2019-06-04 09:41 AM
I agree that's currently the case with Hauwei phones, but factors beyond a companies control is generally not a valid excuse for not providing promised funtionality. Optus (and most other Telcos) spent the better part of a year telling customers that it was the NBNs fault that their internet speeds were so slow. This may or may not have been the case but the ACCC made it quite clear that if Optus promise something then they are responsible for its delivery, even if that has factors beyond their control.
I suppose the question will be just how much the change in google / security updates does impact. I agree with you that its likely to be more a public relations exercise than a legal one, but I'm always aware that companies don't like setting a precedent on blanket reasons for returning cash if they can help it.
2019-06-04 10:15 AM
As with any product, the device has to be fit for the purpose intended
Consumer law provides protection in this case.
Optus may not be in breach of contract, but consumers have high expectations that the device will be software supported after sale. I believe that the tio or accc or some ombudsman will rule in favor of the consumer in this case.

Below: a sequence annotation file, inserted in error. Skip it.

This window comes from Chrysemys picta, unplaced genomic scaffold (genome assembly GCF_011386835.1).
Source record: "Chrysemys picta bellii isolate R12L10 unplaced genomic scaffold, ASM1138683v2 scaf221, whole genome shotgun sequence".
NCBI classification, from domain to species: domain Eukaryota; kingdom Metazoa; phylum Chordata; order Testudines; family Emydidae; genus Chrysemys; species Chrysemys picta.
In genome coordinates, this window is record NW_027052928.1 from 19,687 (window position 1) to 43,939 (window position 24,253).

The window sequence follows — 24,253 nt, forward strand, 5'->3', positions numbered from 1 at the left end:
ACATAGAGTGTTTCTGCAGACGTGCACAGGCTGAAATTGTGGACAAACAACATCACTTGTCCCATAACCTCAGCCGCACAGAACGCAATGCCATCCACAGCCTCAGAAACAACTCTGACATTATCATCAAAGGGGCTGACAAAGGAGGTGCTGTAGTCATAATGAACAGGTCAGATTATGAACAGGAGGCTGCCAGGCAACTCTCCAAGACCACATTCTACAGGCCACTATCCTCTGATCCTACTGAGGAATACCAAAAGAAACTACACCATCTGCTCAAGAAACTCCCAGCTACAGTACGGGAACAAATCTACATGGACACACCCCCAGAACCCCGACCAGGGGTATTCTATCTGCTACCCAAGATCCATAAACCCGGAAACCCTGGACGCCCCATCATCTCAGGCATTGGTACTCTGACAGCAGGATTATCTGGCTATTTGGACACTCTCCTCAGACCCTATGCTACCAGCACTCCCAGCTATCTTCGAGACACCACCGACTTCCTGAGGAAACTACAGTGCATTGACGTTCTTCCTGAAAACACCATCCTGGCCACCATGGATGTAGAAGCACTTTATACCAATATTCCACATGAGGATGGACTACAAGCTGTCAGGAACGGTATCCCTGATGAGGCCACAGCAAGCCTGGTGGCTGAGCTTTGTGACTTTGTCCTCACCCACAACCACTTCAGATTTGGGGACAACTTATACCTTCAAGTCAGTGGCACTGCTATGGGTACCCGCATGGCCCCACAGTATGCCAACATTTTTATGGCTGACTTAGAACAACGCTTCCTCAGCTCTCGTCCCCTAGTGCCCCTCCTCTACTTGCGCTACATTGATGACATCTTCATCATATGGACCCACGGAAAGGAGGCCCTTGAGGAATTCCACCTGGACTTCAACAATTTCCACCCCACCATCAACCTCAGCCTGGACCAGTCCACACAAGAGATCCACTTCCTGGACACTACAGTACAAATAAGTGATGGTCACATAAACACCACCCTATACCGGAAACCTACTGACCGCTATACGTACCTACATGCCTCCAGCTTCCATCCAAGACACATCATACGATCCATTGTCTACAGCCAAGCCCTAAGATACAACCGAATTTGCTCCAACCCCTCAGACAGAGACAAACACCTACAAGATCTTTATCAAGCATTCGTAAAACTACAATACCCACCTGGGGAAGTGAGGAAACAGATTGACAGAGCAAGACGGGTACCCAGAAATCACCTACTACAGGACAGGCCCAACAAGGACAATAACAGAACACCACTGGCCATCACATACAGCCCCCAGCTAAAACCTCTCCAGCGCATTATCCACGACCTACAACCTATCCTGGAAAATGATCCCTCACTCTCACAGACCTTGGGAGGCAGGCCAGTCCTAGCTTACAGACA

2019-06-04 12:41 PM
2019-06-04 01:58 PM
Yes I wondered as much a while back. You prompted me to have a peek and funnily enough the Optus Mobile phone contract expressly deals with this issue:
15.3 What happens if you can't fulfil your obligations or we can't fulfil our obligations under the agreement because of an event outside your or our control?
(b) If an intervening event occurs which affects us (or any of our personnel) from performing any of our obligations under the agreement (other than an obligation to pay money), then we will not be liable for failing to perform that obligation. We must notify you of the intervening event and use our best efforts to resume performance in accordance with the agreement as soon as reasonably possible. Your obligations continue during the intervening event, except if you are not able to perform your obligations because we are unable to perform our obligations due to the intervening event.
So reading that, Optus seem off the hook for this issue (and the customer is still required to pay out the contract). Of course none of this kicks in until the Hauwei ban actually takes effect and both Hauwei or Optus might offer a remedy anyway. IMO it might be fair to share the 'hit' and Optus could offer early upgrades to users for say $300 (for example). Those phones chould be re-sold in other markets to mitigate any loss and the world moves on. Just an idea though.
2019-06-04 04:11 PM
Somehow I don't think optus will exercise this right in the event of it,I actually think they will offer a swap as the customer backlash would be too great.Maybe even refurbished handsets of similar value.Not many people are aware of these clauses in some contracts but they are there, although open to interpretation if both parties agree.